I’ve found that there is a delicate balance to strike in watering begonias indoors. They seem to demand very exacting conditions in soil moisture to really look their best!

As long as you don’t expect a perfect looking plant (and begonias will rarely look perfect indoors), you will be ok if you heed everything I have to say.

If you keep the soil too dry (meaning completely dry, or even almost completely dry), I’ve found that Begonia maculata is prone to dropping brand NEW green leaves (how rude!).

In addition, you will get more of the dreaded crispy brown tips. Some of the lower leaves will also turn ugly and drop off as well.

If you have leaves that are yellow and dropping off, you are keeping it too wet. When you notice this happen, stick your finger in the soil and see if it is wet or dry in order to best diagnose the cause.

So don’t let these plants completely dry out! To read more about crispy brown leaves in houseplants in general, be sure to read my blog post on why plant leaves turn brown and crispy.

begonia maculata brown tip

On the other hand, you must NOT keep any begonia too wet. This will cause rotting to occur and also invite various diseases that begonias can be prone to including powdery mildew, among others.

My recommendation for watering would be to let the surface dry out (about the top 1/2 inch or 1 inch or so) and then water thoroughly. This should be a good rule of thumb.

Water your plant thoroughly until all excess water escapes the drainage hole, and discard the excess water. Do not let your plant sit in water.

And don’t expect perfection with begonias indoors. For begonias to look their best indoors, they need high humidity, which is difficult to achieve indoors.

I do run a humidifier indoors though in the months that our central heat is on, otherwise my plants (and my skin) will hate me. I wrote a blog post on the topic of increasing humidity for houseplants so be sure to check that out as well.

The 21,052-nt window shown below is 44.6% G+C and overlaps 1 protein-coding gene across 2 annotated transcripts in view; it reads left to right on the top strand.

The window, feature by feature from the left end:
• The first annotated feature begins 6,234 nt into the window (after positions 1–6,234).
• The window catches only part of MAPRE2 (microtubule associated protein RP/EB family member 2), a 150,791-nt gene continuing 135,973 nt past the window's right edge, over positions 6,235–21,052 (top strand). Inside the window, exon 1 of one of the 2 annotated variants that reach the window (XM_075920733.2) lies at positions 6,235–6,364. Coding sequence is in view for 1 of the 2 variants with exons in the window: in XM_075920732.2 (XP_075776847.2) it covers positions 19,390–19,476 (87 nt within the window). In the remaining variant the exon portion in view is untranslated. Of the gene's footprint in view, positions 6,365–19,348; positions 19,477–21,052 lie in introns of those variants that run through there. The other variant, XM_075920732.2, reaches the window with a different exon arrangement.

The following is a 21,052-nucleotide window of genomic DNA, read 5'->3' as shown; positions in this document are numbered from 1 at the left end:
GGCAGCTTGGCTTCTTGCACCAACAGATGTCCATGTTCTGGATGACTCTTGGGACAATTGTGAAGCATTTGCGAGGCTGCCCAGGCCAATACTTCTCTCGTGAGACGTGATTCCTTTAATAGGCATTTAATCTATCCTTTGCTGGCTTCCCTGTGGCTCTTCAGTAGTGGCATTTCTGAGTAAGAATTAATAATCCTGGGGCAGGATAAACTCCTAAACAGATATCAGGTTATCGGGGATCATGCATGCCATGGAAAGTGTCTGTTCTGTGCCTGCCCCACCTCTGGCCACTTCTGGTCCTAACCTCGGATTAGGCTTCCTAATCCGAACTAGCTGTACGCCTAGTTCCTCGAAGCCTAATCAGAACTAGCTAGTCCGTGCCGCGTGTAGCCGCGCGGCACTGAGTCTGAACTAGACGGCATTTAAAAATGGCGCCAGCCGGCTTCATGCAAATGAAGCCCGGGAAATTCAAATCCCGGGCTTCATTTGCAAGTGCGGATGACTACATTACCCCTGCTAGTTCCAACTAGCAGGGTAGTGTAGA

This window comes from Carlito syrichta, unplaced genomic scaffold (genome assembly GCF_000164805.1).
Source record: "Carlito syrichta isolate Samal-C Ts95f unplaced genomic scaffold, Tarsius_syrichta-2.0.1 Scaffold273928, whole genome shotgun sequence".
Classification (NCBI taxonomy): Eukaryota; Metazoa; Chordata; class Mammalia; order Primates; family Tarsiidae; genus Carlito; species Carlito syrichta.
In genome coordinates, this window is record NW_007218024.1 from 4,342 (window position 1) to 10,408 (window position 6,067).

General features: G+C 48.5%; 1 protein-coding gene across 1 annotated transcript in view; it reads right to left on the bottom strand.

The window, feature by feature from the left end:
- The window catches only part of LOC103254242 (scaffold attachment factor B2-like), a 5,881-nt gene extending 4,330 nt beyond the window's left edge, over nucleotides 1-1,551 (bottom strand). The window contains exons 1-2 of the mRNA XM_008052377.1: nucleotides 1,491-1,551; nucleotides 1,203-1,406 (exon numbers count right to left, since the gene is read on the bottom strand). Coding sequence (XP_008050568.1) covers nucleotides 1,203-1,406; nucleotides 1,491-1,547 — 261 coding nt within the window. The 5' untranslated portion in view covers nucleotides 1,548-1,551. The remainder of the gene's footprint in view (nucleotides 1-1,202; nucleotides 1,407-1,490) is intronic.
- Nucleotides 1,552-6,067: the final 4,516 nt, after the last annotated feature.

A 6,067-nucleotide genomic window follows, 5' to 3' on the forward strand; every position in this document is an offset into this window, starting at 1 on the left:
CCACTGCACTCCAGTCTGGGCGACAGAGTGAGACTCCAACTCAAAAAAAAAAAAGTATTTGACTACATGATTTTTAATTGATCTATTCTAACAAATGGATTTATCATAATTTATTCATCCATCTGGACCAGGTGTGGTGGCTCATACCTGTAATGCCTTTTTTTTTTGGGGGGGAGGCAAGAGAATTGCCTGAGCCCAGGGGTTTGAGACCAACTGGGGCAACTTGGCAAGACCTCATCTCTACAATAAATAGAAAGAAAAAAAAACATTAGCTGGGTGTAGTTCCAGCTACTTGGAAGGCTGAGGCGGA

Before we move on, I talk about this in the humidity post that I referred you to above, but my absolute favorite humidifier, and the one I use in my home, is made by Levoit. I LOVE it and it has so many features.

My plants, and my skin, are much happier in the winter with the humidifier. My plants are already subjected to dark Ohio days in the winter, so I make sure that I can compensate a little bit by giving them extra love with more humidity!

I talk about the humidifier in my blog post that I linked to above, but if you want to go directly to Amazon to purchase it, check out the Levoit Ultrasonic Humidifier now. You won’t regret and your plants and your skin will love you!


Cane-type begonias aren’t as picky as some other types of begonias as far as soil goes. Many other begonias need a coarser mix.

Mine is just planted in an all-purpose Miracle Gro potting mix to which I’ve added some perlite to it. It seems to work just fine.

Just make sure that you don’t keep your plants too wet and remember my advice from the watering section!

One very important caution if you are repotting your begonia…be sure not to use a pot that is much larger than where it was previously in. If you go too big, the soil will stay wet for much longer and you will risk disaster with your begonia! This is especially important for begonias!